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The New Girl

The New Girl

You may have seen me around here in the last week or so as a new contributor to OT. It was suggested that I take some time to tell you a bit about myself, but for me, that’s either a paragraph or a book, so I will do my best to hit the high points:

I am from the beautiful, beleaguered state of West Virginia. I grew up in the sticks, well below the poverty line, in a dysfunctional family with all the stereotypical white-trash trappings: junk cars, guns, alcoholism, and abuse. Fortunately for me, I was born with a penchant for learning, an overinflated sense of my own potential, and the wherewithal to rise above my raising.

At various points of my childhood, I aspired to be an artist, an astronomer, and a paleontologist. The ambition that outlasted all these was to be a writer, something I enjoyed and something for which (I was told) I had some talent. Ever the pragmatic one, however, I knew I would need a more stable career if I wanted to live better in adulthood than I had growing up. So, in recognition of the other talent I was told I had, arguing, I sought an easy degree in English and hurried on to law school. Over the course of 14 years,  I’ve been a prosecutor, a defense attorney, and general litigator. I now work in state government, where I spend my days offering meticulous legal analysis to bureaucrats who disregard anything that does not support their preferred outcome.

In addition to politics and social issues, I have an avid interest in true crime, and spend a good portion of my free time researching criminality. I am decidedly liberal, in ways and for reasons that I am sure will manifest themselves in my writing. You can expect my writing to include musings on the controversies of the day and current events, particularly relevant legal issues.

When I’m not writing or lawyering, I love cooking, reading, and “running” 5Ks. I have great affinity for dogs, turtles, and all things purple. I am a proud ginger.

While I enjoy being a lawyer (and will embrace any and all lawyer jokes you want to throw my way), it is great to be re-immersed in my long lost avocation of writing. I’m thrilled to be here sharing, defending, and reconsidering my ideas with all of you.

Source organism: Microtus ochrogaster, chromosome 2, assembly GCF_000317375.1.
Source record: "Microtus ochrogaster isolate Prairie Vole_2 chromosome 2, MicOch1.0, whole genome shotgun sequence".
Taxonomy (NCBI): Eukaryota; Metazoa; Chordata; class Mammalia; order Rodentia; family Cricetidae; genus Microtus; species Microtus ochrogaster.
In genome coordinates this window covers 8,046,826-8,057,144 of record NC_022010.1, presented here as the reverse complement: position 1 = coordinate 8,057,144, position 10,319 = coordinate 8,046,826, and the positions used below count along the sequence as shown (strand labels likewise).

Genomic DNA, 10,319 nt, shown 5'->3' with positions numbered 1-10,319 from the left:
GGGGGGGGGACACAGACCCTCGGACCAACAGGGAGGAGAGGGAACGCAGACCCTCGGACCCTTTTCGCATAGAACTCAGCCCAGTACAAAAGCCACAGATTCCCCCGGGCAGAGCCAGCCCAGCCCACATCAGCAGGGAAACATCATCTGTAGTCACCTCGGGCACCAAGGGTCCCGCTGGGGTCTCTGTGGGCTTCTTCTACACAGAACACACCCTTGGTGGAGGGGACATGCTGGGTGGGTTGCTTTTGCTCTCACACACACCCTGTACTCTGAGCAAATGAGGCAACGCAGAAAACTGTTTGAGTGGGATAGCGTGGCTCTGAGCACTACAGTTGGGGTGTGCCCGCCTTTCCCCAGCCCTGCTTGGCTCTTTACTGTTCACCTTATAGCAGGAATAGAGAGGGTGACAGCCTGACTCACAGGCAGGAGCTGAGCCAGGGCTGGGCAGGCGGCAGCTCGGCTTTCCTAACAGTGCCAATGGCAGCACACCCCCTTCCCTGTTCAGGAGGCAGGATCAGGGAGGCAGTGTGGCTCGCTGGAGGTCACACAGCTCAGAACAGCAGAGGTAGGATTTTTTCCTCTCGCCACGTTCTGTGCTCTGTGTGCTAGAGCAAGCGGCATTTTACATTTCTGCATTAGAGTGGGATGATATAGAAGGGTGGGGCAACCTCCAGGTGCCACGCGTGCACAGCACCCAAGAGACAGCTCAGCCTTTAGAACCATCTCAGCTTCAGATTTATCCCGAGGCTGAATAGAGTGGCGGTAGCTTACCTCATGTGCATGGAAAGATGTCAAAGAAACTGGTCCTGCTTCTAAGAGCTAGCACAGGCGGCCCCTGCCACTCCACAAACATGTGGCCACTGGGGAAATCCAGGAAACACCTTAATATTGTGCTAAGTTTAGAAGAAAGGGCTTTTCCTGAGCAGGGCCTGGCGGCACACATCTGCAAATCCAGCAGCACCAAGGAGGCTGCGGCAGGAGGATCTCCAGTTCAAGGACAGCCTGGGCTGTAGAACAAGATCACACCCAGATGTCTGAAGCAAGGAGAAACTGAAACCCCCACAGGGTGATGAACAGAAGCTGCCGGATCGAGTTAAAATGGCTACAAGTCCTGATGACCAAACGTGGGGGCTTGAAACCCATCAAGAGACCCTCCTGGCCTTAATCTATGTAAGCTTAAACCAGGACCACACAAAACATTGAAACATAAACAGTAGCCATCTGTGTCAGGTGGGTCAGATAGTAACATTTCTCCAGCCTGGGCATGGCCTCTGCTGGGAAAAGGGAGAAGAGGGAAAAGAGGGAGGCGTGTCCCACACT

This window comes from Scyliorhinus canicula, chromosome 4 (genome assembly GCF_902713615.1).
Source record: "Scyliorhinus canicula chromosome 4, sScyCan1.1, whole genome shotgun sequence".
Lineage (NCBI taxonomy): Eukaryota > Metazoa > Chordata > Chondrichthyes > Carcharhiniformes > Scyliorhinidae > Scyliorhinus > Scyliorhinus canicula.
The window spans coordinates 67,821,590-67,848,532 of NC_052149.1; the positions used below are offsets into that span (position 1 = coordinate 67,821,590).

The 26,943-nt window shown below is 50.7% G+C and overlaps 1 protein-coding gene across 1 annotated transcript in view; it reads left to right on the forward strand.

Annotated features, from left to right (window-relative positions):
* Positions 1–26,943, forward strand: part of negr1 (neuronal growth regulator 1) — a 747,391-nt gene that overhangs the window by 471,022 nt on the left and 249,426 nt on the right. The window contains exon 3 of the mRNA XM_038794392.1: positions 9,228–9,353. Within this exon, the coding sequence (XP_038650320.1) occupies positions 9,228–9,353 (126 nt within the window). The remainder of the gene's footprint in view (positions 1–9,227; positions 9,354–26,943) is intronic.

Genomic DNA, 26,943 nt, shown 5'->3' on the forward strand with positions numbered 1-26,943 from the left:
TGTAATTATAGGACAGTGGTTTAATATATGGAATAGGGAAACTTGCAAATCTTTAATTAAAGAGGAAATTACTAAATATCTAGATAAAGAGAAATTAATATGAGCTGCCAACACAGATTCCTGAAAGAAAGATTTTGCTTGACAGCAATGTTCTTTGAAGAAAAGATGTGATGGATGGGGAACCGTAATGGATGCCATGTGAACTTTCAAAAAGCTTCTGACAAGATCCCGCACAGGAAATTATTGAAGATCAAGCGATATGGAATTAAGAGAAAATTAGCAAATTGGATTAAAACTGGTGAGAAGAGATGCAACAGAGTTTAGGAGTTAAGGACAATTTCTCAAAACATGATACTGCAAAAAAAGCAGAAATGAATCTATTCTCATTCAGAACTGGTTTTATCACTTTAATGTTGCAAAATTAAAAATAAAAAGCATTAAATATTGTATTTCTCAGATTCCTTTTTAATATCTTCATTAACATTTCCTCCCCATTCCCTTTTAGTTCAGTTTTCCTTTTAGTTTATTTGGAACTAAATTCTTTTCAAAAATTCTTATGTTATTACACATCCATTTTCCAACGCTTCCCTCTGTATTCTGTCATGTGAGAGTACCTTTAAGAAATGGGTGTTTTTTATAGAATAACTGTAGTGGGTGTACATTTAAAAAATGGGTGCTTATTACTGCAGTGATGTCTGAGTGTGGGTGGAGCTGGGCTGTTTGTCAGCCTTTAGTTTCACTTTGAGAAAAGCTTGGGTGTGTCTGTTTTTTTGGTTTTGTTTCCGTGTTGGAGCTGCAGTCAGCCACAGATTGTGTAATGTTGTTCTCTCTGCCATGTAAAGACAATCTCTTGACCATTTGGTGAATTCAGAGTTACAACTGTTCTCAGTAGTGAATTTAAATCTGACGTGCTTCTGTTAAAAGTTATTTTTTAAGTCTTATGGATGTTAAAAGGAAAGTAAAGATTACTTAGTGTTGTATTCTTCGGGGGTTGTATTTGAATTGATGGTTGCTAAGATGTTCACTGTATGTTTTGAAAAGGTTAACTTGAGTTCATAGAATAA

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Em was one of those argumentative children who was sarcastically encouraged to become a lawyer, so she did. She is a proud life-long West Virginian, and, paradoxically, a liberal. In addition to writing about society, politics and culture, she enjoys cooking, podcasts, reading, and pretending to be a runner. She will correct your grammar. You can find her on Twitter.

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35 thoughts on “The New Girl

  1. I now work in state government, where I spend my days offering meticulous legal analysis to bureaucrats who disregard anything that does not support their preferred outcome.

    The bureaucrats’ preferred outcomes or their elected bosses? :)

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  2. I now work in state government, where I spend my days offering meticulous legal analysis to bureaucrats who disregard anything that does not support their preferred outcome.

    Executive or legislative branch? I spent some time as a “member of the permanent non-partisan staff for the Joint Budget Committee of the Colorado General Assembly.” Highly educational time it was, too. Good that I had developed thick skin in a previous career.

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    • Executive branch.
      Yes indeed, it is educational, and not always in positive ways. It is disheartening to confirm firsthand the cliche that hard work and competence are not worth much in government. One may have a rock solid legal argument but will get nowhere, if the heart of the issue is a power struggle.

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      • I have never been able to decide which is more frustrating: (1) have my two hours in front of the committee to recommend a bunch of changes to a department’s budget, with all the options considered and the details nailed down and the department on board, and the committee ignores it and does something entirely different, or (2) same situation, but before I can start someone on the committee says, “Move staff recommendations for the department” and they adopt all of my recommendations and I don’t get a chance to say anything.

        At least with the Colorado Joint Budget Committee, they had almost always read the briefing materials the night before the meeting.

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        • I’m GC for a state agency (within a larger agency). My agency oversees six smaller divisions, for each of which I provide advice and support, so I am usually working on multiple fires at once. I did write some legislation this year and it passed, so that was cool. But there is a lot of BS intra-bureau power struggles that make it frustrating.

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  3. Hi Em –

    I too am very glad to have you join. Plus having another person of purple, and one of such high status, is a great leap forward.

    (p.s. I certainly hope that your love of “all things purple” extends at a minimum toleration to violet, the sadly monochromatic lesser neighbor of the proudly multichromatic purple sensu stricto)

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  4. We might differ a little bit when it comes to criticizing “bureaucrats,” although your clarifications in the comments suggest to me you’re referring to higher level directors and not necessarily any- and everyone who works in a bureaucracy.

    At any rate, it’s nice to have you on board and I look forward to reading more of your posts!

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